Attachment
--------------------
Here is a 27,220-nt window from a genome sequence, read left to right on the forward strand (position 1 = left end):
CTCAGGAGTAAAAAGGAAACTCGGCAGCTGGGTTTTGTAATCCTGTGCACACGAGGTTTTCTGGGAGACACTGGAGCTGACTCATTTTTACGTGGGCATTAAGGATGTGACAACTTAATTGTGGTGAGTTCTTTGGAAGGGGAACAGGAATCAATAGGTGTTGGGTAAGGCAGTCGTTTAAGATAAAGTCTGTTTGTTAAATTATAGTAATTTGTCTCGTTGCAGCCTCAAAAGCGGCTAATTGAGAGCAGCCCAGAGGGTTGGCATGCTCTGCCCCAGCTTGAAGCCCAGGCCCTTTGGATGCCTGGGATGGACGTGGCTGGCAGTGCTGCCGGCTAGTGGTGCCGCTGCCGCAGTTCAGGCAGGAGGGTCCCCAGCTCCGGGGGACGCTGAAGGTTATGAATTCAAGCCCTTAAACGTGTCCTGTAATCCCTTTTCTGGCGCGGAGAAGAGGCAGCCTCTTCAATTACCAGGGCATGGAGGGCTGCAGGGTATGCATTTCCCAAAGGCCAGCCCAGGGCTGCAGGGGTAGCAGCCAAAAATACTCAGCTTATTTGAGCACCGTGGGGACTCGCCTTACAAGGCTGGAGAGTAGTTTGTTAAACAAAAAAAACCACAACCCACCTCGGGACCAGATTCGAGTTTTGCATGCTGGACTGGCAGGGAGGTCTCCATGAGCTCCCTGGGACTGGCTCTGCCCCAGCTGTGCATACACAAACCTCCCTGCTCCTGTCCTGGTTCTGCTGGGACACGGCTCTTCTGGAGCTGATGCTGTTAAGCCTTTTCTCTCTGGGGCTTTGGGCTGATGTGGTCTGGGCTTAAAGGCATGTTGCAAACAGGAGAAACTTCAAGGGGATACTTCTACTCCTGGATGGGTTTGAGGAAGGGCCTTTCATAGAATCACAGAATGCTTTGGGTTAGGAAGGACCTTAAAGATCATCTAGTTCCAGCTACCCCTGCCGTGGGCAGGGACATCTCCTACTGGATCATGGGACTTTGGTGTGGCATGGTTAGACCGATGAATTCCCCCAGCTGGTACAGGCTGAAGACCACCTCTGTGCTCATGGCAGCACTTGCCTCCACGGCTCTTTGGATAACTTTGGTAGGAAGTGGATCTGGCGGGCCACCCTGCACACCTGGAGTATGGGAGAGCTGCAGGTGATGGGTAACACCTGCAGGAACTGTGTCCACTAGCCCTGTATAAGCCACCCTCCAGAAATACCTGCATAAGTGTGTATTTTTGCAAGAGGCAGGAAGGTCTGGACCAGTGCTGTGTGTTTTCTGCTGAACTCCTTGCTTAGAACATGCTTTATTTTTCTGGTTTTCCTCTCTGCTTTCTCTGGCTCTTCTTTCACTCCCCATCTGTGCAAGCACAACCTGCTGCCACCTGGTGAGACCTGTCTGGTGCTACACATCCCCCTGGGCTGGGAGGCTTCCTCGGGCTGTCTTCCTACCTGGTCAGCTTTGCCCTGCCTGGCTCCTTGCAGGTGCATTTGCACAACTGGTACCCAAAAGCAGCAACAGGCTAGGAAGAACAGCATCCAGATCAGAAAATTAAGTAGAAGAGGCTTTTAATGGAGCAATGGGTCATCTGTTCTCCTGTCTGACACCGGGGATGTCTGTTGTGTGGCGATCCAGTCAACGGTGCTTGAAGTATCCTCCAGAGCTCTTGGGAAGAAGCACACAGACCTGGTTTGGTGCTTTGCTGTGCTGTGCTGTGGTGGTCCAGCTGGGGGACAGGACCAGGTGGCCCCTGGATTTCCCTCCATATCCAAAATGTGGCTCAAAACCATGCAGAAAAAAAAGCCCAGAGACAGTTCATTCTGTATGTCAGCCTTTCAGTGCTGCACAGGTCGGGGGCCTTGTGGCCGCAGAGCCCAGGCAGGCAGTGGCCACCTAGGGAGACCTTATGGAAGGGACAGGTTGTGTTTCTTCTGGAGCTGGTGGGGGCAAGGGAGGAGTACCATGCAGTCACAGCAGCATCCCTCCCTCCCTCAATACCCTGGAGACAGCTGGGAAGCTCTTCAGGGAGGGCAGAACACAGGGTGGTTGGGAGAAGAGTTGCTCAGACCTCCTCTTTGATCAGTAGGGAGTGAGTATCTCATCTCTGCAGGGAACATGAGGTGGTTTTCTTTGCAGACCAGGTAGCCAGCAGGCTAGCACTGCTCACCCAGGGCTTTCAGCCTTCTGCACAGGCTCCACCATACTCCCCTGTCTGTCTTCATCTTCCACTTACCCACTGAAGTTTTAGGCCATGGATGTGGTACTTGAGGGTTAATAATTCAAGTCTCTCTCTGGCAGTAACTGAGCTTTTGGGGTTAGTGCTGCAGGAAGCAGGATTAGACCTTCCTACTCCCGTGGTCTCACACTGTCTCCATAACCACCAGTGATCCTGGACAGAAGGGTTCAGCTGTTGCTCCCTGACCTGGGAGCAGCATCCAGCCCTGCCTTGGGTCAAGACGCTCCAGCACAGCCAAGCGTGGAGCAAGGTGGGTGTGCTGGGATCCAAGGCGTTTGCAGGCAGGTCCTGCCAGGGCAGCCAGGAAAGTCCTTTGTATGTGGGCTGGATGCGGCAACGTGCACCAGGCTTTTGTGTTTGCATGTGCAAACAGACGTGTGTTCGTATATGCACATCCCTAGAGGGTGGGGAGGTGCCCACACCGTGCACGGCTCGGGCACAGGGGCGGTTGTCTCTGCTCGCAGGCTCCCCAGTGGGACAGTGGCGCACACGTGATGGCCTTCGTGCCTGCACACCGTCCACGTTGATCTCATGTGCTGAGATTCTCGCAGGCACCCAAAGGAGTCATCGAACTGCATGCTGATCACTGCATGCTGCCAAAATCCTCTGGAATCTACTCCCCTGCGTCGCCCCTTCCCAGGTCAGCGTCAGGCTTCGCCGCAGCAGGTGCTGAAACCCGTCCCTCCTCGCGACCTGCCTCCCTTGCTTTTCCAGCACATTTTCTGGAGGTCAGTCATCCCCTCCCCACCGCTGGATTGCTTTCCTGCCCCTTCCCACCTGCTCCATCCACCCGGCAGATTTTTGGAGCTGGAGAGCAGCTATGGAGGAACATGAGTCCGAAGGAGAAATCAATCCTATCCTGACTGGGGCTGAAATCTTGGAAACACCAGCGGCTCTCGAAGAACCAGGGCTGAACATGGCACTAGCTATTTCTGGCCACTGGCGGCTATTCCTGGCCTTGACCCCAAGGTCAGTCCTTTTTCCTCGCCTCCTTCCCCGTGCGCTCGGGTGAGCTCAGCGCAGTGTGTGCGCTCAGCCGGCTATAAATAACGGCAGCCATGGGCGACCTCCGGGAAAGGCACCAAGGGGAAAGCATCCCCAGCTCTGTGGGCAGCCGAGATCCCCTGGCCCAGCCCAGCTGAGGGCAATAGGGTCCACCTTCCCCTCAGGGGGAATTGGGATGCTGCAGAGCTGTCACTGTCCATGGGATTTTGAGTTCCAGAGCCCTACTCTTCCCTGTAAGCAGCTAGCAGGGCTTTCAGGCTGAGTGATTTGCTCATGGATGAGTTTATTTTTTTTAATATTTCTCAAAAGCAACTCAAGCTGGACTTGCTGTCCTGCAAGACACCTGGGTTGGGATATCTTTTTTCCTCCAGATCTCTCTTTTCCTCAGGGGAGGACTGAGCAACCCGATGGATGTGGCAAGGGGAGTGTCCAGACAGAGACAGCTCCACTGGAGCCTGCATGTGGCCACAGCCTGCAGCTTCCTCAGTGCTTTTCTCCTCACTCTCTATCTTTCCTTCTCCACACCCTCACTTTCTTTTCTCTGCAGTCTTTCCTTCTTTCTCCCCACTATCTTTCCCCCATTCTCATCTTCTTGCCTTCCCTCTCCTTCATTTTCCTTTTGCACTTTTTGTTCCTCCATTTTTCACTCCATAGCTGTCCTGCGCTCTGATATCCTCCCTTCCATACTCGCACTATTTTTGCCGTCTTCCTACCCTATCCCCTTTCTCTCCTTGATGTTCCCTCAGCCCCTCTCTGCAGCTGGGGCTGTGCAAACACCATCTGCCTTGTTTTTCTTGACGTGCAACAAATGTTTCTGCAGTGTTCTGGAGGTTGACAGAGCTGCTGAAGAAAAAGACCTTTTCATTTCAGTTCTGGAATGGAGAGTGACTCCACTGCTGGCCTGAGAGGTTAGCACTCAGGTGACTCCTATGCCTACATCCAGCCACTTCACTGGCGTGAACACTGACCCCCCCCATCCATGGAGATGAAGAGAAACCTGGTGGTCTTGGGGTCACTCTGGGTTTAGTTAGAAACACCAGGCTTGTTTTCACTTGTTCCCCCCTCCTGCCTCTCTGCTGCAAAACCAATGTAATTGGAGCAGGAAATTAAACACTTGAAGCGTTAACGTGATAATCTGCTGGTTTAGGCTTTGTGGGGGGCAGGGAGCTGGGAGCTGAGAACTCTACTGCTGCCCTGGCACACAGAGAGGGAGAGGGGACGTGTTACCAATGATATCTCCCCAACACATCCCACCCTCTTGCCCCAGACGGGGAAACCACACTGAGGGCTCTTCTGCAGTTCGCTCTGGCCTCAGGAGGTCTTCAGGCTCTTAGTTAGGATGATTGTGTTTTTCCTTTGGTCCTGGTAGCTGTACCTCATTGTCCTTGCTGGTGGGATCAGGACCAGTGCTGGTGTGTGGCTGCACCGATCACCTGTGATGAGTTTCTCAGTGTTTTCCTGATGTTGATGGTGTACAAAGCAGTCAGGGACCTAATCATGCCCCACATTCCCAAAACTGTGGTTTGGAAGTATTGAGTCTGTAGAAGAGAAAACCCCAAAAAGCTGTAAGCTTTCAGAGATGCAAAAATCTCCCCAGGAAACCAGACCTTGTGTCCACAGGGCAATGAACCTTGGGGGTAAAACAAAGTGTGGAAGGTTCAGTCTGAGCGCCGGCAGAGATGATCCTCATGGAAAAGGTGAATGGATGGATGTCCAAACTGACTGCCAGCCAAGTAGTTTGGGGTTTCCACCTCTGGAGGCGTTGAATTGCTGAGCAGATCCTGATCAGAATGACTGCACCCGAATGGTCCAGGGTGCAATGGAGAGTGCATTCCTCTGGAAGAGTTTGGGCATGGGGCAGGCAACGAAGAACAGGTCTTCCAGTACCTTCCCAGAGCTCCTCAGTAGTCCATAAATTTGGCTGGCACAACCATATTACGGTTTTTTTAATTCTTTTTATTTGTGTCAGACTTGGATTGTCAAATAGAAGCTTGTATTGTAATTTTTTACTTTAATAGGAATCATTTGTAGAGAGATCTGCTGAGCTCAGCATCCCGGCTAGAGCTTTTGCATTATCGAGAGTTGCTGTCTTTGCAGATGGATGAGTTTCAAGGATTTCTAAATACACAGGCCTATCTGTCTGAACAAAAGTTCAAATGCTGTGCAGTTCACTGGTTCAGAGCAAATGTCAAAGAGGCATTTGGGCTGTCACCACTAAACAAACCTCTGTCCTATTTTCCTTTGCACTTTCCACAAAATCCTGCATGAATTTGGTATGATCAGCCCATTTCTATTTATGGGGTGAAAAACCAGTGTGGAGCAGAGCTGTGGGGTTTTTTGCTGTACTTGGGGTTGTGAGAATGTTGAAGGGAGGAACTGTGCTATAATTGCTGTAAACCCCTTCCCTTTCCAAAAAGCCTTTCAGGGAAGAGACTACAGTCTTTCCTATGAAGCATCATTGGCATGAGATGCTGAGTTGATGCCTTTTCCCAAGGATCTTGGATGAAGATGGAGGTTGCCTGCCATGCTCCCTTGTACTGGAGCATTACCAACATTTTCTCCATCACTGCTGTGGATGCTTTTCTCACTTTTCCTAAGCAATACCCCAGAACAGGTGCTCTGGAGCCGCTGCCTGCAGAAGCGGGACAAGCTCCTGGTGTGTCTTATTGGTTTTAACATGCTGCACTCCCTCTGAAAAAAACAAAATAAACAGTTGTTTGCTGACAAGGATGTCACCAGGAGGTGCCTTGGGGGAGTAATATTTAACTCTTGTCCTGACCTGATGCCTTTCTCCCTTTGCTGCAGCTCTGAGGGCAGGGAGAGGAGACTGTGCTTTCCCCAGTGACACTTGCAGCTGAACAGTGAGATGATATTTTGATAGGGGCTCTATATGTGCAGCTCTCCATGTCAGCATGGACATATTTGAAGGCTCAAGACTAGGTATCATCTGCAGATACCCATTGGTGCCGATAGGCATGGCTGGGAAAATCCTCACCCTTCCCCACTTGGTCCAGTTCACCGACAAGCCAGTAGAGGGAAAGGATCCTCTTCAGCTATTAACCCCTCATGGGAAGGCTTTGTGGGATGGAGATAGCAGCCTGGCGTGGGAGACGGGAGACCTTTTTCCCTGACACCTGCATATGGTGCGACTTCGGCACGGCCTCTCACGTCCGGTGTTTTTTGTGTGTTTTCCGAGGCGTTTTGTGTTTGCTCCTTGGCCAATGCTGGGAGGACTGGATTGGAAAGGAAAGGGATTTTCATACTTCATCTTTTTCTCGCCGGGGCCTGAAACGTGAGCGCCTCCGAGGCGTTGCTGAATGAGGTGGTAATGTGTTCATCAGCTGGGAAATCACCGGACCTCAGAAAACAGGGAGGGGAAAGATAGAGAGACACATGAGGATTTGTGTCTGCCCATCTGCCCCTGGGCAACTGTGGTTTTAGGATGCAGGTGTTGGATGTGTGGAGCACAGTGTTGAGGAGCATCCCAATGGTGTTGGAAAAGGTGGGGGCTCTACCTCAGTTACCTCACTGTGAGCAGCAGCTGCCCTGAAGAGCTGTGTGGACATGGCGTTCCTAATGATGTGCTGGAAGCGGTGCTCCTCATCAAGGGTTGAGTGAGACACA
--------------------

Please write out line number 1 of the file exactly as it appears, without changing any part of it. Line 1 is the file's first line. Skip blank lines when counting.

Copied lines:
Here is a 27,220-nt window from a genome sequence, read left to right on the forward strand (position 1 = left end):